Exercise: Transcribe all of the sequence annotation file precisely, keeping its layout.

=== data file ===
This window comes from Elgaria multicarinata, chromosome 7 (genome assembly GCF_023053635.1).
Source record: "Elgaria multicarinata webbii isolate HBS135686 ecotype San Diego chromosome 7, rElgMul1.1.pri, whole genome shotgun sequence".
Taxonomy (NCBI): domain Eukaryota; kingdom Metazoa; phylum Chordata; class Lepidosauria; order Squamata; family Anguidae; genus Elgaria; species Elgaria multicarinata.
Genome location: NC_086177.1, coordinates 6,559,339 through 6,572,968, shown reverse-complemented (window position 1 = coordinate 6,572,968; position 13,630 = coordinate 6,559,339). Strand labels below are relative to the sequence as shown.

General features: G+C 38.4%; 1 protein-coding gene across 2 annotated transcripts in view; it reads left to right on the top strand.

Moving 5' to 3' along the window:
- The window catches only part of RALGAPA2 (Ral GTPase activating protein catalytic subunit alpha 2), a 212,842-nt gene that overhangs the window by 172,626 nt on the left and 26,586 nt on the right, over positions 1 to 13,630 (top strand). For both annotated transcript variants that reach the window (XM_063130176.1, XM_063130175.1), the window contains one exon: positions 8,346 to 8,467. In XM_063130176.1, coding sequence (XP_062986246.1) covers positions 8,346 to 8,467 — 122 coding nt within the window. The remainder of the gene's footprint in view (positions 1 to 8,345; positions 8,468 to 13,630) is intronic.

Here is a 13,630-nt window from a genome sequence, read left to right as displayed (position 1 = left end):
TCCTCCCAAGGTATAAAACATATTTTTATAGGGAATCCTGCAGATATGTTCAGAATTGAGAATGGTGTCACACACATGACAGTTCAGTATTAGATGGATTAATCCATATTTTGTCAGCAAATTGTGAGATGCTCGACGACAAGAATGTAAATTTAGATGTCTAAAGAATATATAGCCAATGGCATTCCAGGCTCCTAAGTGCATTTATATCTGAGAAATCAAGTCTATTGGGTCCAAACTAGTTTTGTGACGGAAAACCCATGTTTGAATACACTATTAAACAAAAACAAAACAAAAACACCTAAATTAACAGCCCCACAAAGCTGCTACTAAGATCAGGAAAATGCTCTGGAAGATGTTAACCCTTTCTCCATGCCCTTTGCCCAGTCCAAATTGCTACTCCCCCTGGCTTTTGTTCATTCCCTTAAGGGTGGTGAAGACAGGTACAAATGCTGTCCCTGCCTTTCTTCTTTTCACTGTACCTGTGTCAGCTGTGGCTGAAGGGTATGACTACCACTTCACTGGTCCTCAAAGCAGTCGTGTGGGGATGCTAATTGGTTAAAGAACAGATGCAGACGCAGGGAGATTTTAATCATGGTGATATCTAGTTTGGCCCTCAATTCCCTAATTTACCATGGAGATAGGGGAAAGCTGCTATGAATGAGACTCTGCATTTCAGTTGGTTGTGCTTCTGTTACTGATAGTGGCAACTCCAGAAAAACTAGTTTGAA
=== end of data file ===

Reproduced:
This window comes from Elgaria multicarinata, chromosome 7 (genome assembly GCF_023053635.1).
Source record: "Elgaria multicarinata webbii isolate HBS135686 ecotype San Diego chromosome 7, rElgMul1.1.pri, whole genome shotgun sequence".
Taxonomy (NCBI): domain Eukaryota; kingdom Metazoa; phylum Chordata; class Lepidosauria; order Squamata; family Anguidae; genus Elgaria; species Elgaria multicarinata.
Genome location: NC_086177.1, coordinates 6,559,339 through 6,572,968, shown reverse-complemented (window position 1 = coordinate 6,572,968; position 13,630 = coordinate 6,559,339). Strand labels below are relative to the sequence as shown.

General features: G+C 38.4%; 1 protein-coding gene across 2 annotated transcripts in view; it reads left to right on the top strand.

Moving 5' to 3' along the window:
- The window catches only part of RALGAPA2 (Ral GTPase activating protein catalytic subunit alpha 2), a 212,842-nt gene that overhangs the window by 172,626 nt on the left and 26,586 nt on the right, over positions 1 to 13,630 (top strand). For both annotated transcript variants that reach the window (XM_063130176.1, XM_063130175.1), the window contains one exon: positions 8,346 to 8,467. In XM_063130176.1, coding sequence (XP_062986246.1) covers positions 8,346 to 8,467 — 122 coding nt within the window. The remainder of the gene's footprint in view (positions 1 to 8,345; positions 8,468 to 13,630) is intronic.

Here is a 13,630-nt window from a genome sequence, read left to right as displayed (position 1 = left end):
TCCTCCCAAGGTATAAAACATATTTTTATAGGGAATCCTGCAGATATGTTCAGAATTGAGAATGGTGTCACACACATGACAGTTCAGTATTAGATGGATTAATCCATATTTTGTCAGCAAATTGTGAGATGCTCGACGACAAGAATGTAAATTTAGATGTCTAAAGAATATATAGCCAATGGCATTCCAGGCTCCTAAGTGCATTTATATCTGAGAAATCAAGTCTATTGGGTCCAAACTAGTTTTGTGACGGAAAACCCATGTTTGAATACACTATTAAACAAAAACAAAACAAAAACACCTAAATTAACAGCCCCACAAAGCTGCTACTAAGATCAGGAAAATGCTCTGGAAGATGTTAACCCTTTCTCCATGCCCTTTGCCCAGTCCAAATTGCTACTCCCCCTGGCTTTTGTTCATTCCCTTAAGGGTGGTGAAGACAGGTACAAATGCTGTCCCTGCCTTTCTTCTTTTCACTGTACCTGTGTCAGCTGTGGCTGAAGGGTATGACTACCACTTCACTGGTCCTCAAAGCAGTCGTGTGGGGATGCTAATTGGTTAAAGAACAGATGCAGACGCAGGGAGATTTTAATCATGGTGATATCTAGTTTGGCCCTCAATTCCCTAATTTACCATGGAGATAGGGGAAAGCTGCTATGAATGAGACTCTGCATTTCAGTTGGTTGTGCTTCTGTTACTGATAGTGGCAACTCCAGAAAAACTAGTTTGAA